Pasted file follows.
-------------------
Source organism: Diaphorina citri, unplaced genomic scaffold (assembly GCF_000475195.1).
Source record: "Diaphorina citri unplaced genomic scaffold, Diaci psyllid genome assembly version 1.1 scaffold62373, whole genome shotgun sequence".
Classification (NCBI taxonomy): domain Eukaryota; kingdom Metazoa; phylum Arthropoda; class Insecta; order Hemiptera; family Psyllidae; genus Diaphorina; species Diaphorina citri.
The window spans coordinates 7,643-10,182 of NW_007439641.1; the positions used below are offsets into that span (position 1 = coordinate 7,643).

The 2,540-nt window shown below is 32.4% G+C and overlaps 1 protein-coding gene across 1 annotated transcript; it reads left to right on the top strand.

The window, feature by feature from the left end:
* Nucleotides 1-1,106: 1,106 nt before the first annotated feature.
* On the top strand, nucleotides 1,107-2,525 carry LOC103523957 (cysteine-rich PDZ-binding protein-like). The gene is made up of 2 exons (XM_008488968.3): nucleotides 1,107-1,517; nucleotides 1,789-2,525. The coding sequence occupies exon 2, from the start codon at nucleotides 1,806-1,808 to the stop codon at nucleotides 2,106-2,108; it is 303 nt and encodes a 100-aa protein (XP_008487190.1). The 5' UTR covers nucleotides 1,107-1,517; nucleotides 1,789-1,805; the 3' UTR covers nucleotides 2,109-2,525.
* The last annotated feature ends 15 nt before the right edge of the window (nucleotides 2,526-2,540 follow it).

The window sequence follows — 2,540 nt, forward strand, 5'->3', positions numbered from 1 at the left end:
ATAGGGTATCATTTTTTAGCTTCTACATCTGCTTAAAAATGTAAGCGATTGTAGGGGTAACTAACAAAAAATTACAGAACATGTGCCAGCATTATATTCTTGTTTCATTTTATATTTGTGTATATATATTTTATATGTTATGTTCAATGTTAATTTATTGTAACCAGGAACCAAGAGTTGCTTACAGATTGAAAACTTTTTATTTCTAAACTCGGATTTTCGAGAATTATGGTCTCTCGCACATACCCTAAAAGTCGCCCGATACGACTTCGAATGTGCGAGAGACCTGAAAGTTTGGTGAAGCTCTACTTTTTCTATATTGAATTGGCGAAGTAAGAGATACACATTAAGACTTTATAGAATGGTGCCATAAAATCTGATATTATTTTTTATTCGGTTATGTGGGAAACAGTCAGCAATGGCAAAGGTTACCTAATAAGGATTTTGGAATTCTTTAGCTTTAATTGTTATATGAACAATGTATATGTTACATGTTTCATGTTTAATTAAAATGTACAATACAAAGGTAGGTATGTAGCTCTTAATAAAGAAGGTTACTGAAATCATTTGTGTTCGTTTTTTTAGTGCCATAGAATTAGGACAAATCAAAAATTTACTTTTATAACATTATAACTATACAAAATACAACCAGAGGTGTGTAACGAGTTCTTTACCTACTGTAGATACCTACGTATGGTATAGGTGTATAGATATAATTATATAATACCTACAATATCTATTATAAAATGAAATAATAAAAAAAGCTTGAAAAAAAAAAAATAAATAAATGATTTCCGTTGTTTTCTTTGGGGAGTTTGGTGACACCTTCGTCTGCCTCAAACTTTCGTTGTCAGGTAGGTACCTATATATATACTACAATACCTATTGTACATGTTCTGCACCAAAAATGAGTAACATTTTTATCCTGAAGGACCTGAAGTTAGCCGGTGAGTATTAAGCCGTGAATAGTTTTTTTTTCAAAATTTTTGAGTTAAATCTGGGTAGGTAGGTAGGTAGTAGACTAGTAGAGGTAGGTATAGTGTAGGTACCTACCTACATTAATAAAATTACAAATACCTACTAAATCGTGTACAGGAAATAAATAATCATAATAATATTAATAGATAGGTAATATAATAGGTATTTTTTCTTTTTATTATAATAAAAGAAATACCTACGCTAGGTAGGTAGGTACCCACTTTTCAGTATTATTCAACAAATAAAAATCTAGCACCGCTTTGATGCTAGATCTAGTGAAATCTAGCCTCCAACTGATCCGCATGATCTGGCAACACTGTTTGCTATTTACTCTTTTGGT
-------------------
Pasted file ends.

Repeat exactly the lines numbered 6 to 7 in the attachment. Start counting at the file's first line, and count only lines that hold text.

The window, feature by feature from the left end:
* Nucleotides 1-1,106: 1,106 nt before the first annotated feature.